Gypsum eyes purchase of river frontage land
GYPSUM — Now that the town of Gypsum and the operators of the Eagle Valley Clean Energy biomass plant are back on speaking terms, the town hopes to make the jump to dealing terms for 68 acres of property along the Eagle River.
Gypsum Town Manager Jeff Shroll noted that since 2012, the community has pursued acquisition of the riverfront property, which has substantial value to the Gypsum community, including numerous potential public uses.
“It was certainly identified in our Eagle River Master Plan as something the town wants to do and that the public wants us to do,” said Shroll.
The property is identified in the Eagle River Area Plan as being important for recreational activities and also as a possible site for a future sewer treatment facility. Shroll said portions of the property are identified in the plan as “a gem of the Eagle River corridor,” highlighting its significance to the Gypsum community. Shroll said the town envisions a public access east of the biomass property that could include passive recreation and a boat ramp.
“We haven’t done any planning on it yet,” said Shroll. “The town’s acquisition of this property will ensure the preservation of this area of the Eagle River corridor, including both the natural and wildlife values and the opportunity for future public uses.”
Intent to sell
At the time of the property’s annexation into Gypsum in 2012, Shroll said property owner Clearwater Ventures LLC indicated its intent to sell the bulk of the riverfront to the town and Eagle County. That sale did not occur, but the town has continued to pursue acquisition of the property for public use.
For the past few years, the town has been working with Clearwater and the operator of the biomass plant, Eagle Valley Clean Energy, LLC, on compliance with its annexation and development obligations. During these discussions, the town renewed its request to acquire the property.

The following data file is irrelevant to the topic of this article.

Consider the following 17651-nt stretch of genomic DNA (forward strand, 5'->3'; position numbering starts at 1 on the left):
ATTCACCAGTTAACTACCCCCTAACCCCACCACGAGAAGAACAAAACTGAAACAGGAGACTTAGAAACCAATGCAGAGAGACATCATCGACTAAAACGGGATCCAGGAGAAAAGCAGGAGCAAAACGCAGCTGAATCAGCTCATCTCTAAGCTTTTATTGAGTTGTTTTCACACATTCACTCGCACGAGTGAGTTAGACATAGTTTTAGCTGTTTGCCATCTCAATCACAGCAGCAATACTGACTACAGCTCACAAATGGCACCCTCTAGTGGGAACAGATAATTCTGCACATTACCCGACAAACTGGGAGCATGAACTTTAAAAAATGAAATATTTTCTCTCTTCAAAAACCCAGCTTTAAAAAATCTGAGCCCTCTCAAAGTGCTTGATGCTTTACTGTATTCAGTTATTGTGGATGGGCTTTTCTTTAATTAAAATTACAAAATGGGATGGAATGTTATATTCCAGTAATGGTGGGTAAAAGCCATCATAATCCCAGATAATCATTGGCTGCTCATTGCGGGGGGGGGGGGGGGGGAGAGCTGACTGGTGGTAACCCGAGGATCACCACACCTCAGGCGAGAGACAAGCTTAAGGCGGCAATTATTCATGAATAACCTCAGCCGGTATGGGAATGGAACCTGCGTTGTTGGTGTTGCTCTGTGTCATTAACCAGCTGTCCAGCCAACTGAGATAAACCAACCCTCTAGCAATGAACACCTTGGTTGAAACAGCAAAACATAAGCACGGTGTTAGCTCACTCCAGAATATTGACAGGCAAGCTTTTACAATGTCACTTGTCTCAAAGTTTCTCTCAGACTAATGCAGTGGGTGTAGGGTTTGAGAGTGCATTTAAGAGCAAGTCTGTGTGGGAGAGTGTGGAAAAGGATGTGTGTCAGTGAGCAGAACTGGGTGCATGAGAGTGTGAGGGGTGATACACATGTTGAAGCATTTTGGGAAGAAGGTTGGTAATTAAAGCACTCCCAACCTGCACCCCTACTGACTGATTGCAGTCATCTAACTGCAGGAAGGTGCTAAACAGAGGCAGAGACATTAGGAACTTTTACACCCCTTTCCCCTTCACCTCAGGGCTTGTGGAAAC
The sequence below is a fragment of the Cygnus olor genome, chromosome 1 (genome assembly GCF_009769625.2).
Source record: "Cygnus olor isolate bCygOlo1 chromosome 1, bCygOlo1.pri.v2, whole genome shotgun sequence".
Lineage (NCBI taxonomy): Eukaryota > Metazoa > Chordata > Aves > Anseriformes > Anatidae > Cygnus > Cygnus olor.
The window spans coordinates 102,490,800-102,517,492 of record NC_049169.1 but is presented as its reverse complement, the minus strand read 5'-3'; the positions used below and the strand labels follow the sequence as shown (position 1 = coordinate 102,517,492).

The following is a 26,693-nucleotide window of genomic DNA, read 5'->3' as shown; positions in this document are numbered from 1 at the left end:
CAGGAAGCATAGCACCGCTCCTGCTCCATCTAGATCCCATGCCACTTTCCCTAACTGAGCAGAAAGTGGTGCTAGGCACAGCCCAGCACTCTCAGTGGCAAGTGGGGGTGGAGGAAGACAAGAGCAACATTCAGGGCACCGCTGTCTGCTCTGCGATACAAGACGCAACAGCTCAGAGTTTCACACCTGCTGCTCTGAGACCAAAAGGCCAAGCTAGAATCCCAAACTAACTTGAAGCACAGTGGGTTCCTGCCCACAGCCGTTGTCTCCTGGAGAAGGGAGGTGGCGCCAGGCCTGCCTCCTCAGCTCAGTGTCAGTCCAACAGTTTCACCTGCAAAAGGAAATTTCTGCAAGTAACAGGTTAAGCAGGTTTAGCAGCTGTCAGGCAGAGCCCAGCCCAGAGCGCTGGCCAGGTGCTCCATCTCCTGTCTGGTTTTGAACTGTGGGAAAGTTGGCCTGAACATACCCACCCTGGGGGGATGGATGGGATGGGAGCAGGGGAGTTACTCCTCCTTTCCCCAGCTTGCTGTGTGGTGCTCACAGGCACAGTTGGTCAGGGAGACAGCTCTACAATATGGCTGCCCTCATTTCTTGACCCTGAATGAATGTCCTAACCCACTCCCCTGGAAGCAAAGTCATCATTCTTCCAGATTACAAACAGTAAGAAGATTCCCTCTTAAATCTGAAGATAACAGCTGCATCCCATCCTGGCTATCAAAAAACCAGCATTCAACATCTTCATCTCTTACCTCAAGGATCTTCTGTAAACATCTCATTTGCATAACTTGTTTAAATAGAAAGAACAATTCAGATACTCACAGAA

With the recent resolution of the annexation and development issues, the town believes this is the appropriate time to return to the property acquisition discussions.
“We are pretty optimistic that we can negotiate a good deal for Gypsum,” said Shroll.
The details of the negotiation are not yet public, but Tuesday night the Gypsum Town Council agreed to engage appraisers, engineers and other professional consultants and to send a notice of intent to acquire property from Clearwater.
Earlier this year, the town and Eagle Valley Clean Energy, a Provo, Utah-based firm, resolved a dispute regarding the plant’s operation. The plant had been shut down for nearly a year before it resumed operations in November 2015, but the town maintained its operators never met the terms of the annexation agreement signed before the facility was built.
Eagle Valley Clean Energy agreed to:
• Convey water line main and hydrants along with easements to the town.
• Provide a fishing easement.
• Provide cash ($50,000) instead of building a bike path through the property.
• Provide cash ($105,000) instead of land for public purposes, in this case 4.6 acres. It is required in all town subdivisions.
• Pay fees owed the town.
In response, the town issued a temporary certificate of occupancy. But larger issues face Eagle Valley Clean Energy in a federal court battle with Wellons Inc., the Oregon company that built the $56 million biomass plant.
In a lawsuit, Wellons claims that Eagle Valley Clean Energy still owes the company more than $14 million.
Wellons is also accusing insiders with Eagle Valley Clean Energy of pocketing $18.5 million in federal tax credit subsidies, calling it “fraudulent transfers” and “civil conspiracy.” In its lawsuit, Wellons claims the $18.5 million went to “insider” parties, and alleges that Eagle Valley Clean Energy was trying to hide the money.
Eagle Valley Clean Energy returned fire with a $19.3 million countersuit against Wellons, claiming shoddy construction caused the Dec. 13, 2014, conveyor belt fire that idled the plant for a year. The federal court jury trail is scheduled to begin in January 2017.
Support Local Journalism
Start a dialogue, stay on topic and be civil.
If you don't follow the rules, your comment may be deleted.
User Legend: Moderator Trusted User
The tragic incident left a nearby camper wondering if more could be done to remove dead-standing trees from popular camping areas.